Blooms March through May
Perennial, temperate areas worldwide
Sometimes called Mahonia, Barberry is sometimes only one foot in height, sometimes up to 10 feet, and depending on the species, can be either evergreen or deciduous. It comes in various shapes and sizes, from tight little shrubs to sparse and vine-like. The alternate, ovate to lance-shaped leaves are often compared to holly, being thick, somewhat leathery, and shiny, and generally barbed, or spine-toothed, along the margins. The leaves themselves may be simple or compound--again, depending on the species--with from 3 to 11 leaflets. Leaves turn bright red in response to age, shade, or frost. Flowers are most often bright yellow clusters but some of the 600 or so species of Barberry may sport white flowers on their racemes. The flowers give way to deep blue-black or bright red berries. The wood is often yellow, as well as the pith, the coloration due to the high content of berberine, the plant's most active chemical. But berberine is highest in the rhizomes. This and the root may be so high in berberine content that they are almost bright orange. Identifying this shrub as a Barberry is not as difficult as it may seem--there is a basic look about them all, regardless of flower or berry color or general size and shape.
Medicinally, all Barberry (formerly Mahonia) species are used in much the same way. The roots or rhizomes are used because of the high berberine content, although the bark and berries are also used. And in some species the leaves are used. The yellow color is the key. If the pith and/or bark are yellow high berberine content is indicated.
In June (1999) clinical testing proved that Mahonia aquifolium, also known as Oregon Grape Root, was effective in the treatment of psoriasis. Health Canada has now approved a topical cream containing the root extract for the treatment of psoriasis and other skin conditions. But long before double-blind clinical testing was invented, Native Americans and other indigenous peoples knew of the plant's properties. In fact, all Barberry species were used to treat wounds, eczema, and all manner of skin problems. Berberine has strong anti-microbial and fungicidal properties, aside from being particularly astringent and anti-inflammatory. It is said to make a good eyewash.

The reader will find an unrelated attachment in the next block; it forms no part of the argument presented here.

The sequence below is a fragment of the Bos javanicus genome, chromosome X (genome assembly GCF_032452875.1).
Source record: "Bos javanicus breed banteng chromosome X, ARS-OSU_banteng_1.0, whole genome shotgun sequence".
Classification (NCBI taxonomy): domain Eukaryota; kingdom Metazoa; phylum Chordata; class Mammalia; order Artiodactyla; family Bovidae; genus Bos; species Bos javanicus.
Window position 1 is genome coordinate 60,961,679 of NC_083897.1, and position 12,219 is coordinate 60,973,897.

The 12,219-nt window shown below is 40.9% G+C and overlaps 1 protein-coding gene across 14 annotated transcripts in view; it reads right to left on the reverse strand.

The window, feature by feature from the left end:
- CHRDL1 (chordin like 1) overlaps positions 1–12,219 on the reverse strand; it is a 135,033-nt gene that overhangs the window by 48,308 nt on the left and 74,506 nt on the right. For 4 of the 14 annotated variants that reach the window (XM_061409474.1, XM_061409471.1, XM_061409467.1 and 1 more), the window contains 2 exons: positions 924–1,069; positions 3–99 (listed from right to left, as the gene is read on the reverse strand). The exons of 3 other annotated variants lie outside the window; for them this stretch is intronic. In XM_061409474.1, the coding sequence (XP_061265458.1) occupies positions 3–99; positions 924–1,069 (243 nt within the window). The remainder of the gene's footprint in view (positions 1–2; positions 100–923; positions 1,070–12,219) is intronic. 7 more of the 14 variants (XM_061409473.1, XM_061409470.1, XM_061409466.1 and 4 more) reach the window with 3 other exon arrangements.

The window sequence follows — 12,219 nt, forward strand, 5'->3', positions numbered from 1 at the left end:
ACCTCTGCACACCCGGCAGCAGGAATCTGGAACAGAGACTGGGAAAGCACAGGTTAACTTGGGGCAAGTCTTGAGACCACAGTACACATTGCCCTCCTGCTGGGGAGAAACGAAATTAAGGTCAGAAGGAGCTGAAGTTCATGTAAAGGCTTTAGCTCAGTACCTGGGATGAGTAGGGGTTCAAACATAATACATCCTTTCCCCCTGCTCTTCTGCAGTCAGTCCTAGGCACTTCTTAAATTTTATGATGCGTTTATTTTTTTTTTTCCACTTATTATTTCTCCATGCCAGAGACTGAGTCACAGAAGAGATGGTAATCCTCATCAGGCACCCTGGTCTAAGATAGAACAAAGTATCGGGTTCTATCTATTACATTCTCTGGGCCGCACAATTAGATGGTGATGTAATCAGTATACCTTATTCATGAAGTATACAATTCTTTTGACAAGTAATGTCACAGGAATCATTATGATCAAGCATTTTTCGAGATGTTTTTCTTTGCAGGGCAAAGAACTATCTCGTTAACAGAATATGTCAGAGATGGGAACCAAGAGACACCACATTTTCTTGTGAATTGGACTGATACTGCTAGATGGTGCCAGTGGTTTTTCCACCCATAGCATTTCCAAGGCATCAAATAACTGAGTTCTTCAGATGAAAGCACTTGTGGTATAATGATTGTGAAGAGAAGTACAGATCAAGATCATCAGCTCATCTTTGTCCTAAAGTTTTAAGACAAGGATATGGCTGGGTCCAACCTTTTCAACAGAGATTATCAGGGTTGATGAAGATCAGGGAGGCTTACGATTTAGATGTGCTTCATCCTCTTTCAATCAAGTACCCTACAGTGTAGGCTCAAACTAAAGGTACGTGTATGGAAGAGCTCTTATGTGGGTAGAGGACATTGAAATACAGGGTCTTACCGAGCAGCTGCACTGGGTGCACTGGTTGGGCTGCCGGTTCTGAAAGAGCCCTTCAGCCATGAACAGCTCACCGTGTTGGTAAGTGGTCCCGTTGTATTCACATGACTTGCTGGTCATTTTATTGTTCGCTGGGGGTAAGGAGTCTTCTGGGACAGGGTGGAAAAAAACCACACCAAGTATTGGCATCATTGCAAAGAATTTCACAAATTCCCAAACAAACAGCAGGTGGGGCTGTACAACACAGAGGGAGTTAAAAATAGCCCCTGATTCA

Internally, Barberry has long been used to stimulate bile secretion and the liver in general, as a bitter digestive tonic, diuretic, alterative, and immunostimulant. The roots and berries have refrigerant properties, so can be used as a febrifuge or a cool summer drink, respectively. As it turns out, Barberry is a substitute for goldenseal, which is so overharvested that it has become, or is becoming, endangered. And for those with hypertension, Barberry seems the better choice (if the species in question is not also endangered) because it has vasodilatory properties, whereas goldenseal constricts the veins. Other warnings attach themselves to Barberry: large doses can cause nausea, vomiting, constriction of the bronchial tubes, hazardous drops in blood pressure, heart rate, and breathing. This is a plant that would most definitely be off-limits to pregnant women and, of course, to those who do not know how to use it.
The berries of all the species were used as food in one way or another--either eaten fresh, or made into preserves or pounded into cakes to save for later use. The berries of Berberis pinnata were used by a southern California tribe for painting arrows. The Spaniards carved up the yellow roots for crucifixes. And the roots were used to make a bright yellow dye.